A left-hander, O’Toole posted double-digit wins for the Reds in five consecutive seasons (1960-64). In nine years with Cincinnati, O’Toole was 10-14 with a 4.17 ERA in 38 appearances, including 32 starts, against the Cardinals.

His best game versus St. Louis was on May 6, 1960, when he pitched a four-hitter in a 1-0 Reds triumph. Boxscore

His worst game against St. Louis was on June 7, 1962, when he was rocked for six runs and 10 hits in 4.1 innings in an 8-2 Cardinals victory. Boxscore

Perhaps the most memorable was the escape act he performed on May 5, 1963, at Cincinnati.

Grim work

Though he yielded 12 hits, walked two, had two batters reach base on errors and threw a wild pitch before he was lifted with two on and none out in the seventh, O’Toole got his major league-leading sixth win of the season in a 5-4 Reds victory.

The Cardinals had two runners thrown out at home, two runners caught attempting to steal second, grounded into a double play and stranded nine.

In addition, “several Redbird smashes were kept in the ballpark by a treacherous wind,” The Sporting News reported.

“There’ll be games like that all season because the league is so well balanced,” said Cardinals general manager Bing Devine.

The Reds never trailed. Or, as the Associated Press noted, “The Reds scored three runs in the opening inning and held on grimly.”

O’Toole did the bulk of that grim work.

Unconventional script

Among the twists and turns:

_ O’Toole retired the first four batters he faced.

_ In the second inning, with the Reds ahead, 3-1, the Cardinals had Leo Burke on second and Gene Oliver on first with one out. Julian Javier grounded to shortstop Leo Cardenas, who booted the ball. Javier reached first safely on the error. Burke rounded third and headed for home. Cardenas recovered in time and threw to catcher Johnny Edwards, who tagged out Burke.

_ With two outs in the fourth and the Reds ahead, 4-2, the Cardinals had Javier on third and Ray Sadecki on first. O’Toole uncorked a wild pitch, enabling Sadecki to reach second. Dick Groat singled, scoring Javier but left fielder Frank Robinson’s throw to Edwards nailed Sadecki at the plate for the third out.

_ In the seventh, Curt Flood doubled and Groat followed with a RBI-single, knocking O’Toole from the game and cutting the Reds’ lead to 5-4. Al Worthington relieved. Bill White singled, with Groat moving to third. The rally unraveled when George Altman struck out, White was caught attempting to steal and Charlie James flied out. Boxscore

Perhaps the outcome would have been different if Boyer had played.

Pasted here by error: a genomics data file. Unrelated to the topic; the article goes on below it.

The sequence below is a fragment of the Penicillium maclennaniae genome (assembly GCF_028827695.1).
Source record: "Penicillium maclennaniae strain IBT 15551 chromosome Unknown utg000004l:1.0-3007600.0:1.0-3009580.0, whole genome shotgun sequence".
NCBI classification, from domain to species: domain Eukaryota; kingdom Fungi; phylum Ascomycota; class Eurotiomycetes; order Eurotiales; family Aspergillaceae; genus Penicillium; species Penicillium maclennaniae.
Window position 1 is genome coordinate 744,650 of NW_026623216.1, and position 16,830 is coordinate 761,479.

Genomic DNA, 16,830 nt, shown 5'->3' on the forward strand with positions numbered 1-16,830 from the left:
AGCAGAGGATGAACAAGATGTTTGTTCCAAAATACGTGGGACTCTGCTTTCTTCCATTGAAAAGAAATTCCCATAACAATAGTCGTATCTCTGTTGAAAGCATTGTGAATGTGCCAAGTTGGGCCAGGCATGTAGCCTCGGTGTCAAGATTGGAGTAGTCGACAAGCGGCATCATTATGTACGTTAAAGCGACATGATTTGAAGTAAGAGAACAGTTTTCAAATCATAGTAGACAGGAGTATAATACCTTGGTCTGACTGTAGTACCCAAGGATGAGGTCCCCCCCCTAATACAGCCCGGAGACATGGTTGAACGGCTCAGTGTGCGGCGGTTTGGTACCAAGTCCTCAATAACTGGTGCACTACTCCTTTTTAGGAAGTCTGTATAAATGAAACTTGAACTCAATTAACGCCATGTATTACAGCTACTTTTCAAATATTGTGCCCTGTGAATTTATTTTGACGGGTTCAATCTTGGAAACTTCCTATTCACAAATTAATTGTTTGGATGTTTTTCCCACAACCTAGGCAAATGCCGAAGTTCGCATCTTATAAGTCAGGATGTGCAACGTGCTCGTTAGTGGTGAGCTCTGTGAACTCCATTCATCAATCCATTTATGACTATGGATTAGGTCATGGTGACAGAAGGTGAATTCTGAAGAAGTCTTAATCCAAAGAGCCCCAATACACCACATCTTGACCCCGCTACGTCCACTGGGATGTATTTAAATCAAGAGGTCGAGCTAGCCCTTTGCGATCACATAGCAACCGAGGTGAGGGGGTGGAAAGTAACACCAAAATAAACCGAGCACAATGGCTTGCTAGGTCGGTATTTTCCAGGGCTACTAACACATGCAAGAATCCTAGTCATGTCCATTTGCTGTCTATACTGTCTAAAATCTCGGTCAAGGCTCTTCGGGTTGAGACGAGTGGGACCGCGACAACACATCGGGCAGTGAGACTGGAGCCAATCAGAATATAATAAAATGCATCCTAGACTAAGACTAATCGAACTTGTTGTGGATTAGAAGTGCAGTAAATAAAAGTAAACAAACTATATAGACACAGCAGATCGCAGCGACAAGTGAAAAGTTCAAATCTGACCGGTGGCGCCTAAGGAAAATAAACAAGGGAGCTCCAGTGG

O’Toole tormentor

Two nights earlier, in the series opener, Boyer was injured when Edwards spiked him while sliding into third. Boyer needed 13 stiches to close two wounds. He wouldn’t return to the lineup until after the Cardinals left Cincinnati.

Boyer had the most career hits (36) against O’Toole of any batter. He hit .468 (36-for-77) with five doubles, four home runs, 10 walks and 22 RBI versus O’Toole. Boyer’s career on-base percentage against him was .529.

In O’Toole’s first three full seasons with the Reds, Boyer haunted him, hitting .636 (7-for-11) in 1959, .462 (6-for-13) in 1960 and .750 (6-for-8) in 1961 (when O’Toole earned 19 wins and was second in the National League in ERA), according to Baseball-Reference.com.

O’Toole was the starting pitcher in the 1963 All-Star Game at Cleveland when the NL started an all-Cardinals infield of White at first, Javier at second, Groat at shortstop and Boyer at third.

In the second inning of that game, the American League had Leon Wagner on second, Zolio Versalles on first, two outs and pitcher Ken McBride at the plate.

McBride hit a grounder to Boyer’s left. He dived for the ball, but it deflected off his glove and into left field for a RBI-single, tying the score. Boxscore

Previously: 1963 NL all-stars started all-Cardinals infield

Previously: Why John Tsitouris forever will be linked to Cardinals

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When the Cardinals acquired Jamie Moyer, he was projected to pitch in their farm system. Moyer persevered and earned a spot in the Cardinals’ starting rotation, but instead of becoming a feel-good story, he went winless in seven starts. At 28, his big-league pitching career appeared near an end.

jamie_moyer3Who could have envisioned then that Moyer would recover to pitch in the majors until he was 49 and become one of the top 10 left-handers all-time in career wins?